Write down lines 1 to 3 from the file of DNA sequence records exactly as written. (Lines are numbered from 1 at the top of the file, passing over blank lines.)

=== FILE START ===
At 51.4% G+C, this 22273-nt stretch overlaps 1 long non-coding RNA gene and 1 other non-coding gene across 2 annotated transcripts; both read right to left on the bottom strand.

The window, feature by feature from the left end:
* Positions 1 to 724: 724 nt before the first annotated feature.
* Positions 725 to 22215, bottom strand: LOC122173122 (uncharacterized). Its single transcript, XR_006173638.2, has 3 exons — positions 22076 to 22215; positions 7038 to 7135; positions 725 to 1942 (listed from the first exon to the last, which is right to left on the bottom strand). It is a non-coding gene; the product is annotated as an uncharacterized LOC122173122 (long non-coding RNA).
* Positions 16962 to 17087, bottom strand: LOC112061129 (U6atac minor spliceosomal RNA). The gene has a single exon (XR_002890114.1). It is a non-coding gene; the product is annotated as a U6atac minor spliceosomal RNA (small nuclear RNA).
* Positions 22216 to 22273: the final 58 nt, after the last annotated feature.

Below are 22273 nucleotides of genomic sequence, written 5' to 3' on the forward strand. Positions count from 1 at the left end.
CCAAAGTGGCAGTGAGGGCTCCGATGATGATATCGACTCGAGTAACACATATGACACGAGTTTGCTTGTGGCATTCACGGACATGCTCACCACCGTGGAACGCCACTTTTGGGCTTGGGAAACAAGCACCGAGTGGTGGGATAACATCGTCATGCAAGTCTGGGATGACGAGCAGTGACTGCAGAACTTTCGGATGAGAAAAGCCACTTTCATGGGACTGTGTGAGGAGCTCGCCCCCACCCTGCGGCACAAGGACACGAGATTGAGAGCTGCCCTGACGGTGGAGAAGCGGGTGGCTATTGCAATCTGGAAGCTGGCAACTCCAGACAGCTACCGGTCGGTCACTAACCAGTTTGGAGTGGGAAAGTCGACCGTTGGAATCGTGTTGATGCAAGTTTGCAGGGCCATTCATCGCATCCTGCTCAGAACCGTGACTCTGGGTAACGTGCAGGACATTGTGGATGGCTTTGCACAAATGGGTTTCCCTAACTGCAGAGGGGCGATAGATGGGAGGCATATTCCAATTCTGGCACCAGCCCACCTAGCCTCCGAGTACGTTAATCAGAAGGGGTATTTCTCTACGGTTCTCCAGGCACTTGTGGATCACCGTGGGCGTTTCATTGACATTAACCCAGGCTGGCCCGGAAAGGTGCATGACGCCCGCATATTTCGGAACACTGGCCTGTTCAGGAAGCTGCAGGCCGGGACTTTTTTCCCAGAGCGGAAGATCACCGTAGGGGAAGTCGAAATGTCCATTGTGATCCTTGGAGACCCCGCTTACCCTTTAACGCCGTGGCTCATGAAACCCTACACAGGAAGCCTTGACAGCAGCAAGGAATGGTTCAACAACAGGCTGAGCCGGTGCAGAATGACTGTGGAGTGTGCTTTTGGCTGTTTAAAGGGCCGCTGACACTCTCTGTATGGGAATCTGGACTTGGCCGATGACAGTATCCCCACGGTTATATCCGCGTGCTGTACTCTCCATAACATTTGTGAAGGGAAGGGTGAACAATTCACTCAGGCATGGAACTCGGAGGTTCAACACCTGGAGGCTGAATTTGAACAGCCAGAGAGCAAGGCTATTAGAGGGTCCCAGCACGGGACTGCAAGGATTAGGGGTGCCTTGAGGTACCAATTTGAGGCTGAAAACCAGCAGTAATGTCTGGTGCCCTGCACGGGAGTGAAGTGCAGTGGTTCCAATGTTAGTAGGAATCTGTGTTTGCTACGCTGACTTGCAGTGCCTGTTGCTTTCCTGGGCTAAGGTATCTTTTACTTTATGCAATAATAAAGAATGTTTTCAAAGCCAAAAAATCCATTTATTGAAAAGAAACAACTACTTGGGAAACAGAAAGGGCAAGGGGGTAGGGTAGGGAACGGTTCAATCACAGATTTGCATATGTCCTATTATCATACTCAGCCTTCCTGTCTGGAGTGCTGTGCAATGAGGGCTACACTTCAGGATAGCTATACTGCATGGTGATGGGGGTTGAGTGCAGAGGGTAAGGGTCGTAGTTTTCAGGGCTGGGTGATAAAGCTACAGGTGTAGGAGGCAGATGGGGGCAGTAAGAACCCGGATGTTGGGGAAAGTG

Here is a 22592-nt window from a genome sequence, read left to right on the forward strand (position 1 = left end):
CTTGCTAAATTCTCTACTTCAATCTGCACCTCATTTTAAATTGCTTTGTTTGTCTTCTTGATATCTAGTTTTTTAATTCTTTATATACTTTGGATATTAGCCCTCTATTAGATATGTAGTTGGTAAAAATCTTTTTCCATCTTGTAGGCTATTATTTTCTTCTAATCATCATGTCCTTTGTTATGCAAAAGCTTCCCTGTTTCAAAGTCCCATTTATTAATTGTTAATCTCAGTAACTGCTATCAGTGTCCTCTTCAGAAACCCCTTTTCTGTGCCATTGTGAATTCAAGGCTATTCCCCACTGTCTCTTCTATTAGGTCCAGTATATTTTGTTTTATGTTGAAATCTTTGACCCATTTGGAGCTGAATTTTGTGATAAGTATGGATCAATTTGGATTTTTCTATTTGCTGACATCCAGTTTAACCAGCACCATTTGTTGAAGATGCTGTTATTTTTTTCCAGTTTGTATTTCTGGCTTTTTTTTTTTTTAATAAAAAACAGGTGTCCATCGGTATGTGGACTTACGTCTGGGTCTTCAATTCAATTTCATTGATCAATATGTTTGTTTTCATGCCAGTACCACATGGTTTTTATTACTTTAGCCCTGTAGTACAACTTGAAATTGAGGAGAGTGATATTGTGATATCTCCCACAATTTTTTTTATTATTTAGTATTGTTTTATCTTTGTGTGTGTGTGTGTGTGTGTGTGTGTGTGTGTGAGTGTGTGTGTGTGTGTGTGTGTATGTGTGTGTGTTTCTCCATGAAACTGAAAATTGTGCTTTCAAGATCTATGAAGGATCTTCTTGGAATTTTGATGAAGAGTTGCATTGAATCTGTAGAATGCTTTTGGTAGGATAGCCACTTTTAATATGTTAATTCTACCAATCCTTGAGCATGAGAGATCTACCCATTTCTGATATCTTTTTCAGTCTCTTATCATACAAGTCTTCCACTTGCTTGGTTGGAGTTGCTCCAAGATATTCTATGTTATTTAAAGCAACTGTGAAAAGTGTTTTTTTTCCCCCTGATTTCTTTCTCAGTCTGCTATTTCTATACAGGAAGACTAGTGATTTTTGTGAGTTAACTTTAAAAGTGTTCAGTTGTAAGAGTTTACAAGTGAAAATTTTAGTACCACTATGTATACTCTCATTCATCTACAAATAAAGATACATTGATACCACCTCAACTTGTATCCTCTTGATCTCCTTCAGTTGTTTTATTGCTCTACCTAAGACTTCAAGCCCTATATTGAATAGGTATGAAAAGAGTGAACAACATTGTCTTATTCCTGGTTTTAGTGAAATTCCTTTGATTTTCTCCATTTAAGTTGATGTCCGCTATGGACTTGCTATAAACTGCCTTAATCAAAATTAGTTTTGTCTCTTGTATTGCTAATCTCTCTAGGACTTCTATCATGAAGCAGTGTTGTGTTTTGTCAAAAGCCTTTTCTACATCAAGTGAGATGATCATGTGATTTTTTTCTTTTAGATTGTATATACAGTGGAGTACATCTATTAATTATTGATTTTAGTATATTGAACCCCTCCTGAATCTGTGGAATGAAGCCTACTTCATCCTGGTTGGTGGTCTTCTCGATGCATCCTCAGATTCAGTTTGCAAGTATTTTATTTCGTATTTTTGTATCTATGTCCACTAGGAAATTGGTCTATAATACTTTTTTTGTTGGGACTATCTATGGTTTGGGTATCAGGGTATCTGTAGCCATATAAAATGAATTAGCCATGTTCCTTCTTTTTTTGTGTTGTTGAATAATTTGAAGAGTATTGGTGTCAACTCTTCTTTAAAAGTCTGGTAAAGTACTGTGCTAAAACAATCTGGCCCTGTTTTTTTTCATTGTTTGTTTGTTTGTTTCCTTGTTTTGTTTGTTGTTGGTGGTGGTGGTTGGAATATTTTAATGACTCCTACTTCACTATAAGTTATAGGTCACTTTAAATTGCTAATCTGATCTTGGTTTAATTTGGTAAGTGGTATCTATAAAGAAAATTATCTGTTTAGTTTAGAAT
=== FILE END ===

At 51.4% G+C, this 22273-nt stretch overlaps 1 long non-coding RNA gene and 1 other non-coding gene across 2 annotated transcripts; both read right to left on the bottom strand.

The window, feature by feature from the left end:
* Positions 1 to 724: 724 nt before the first annotated feature.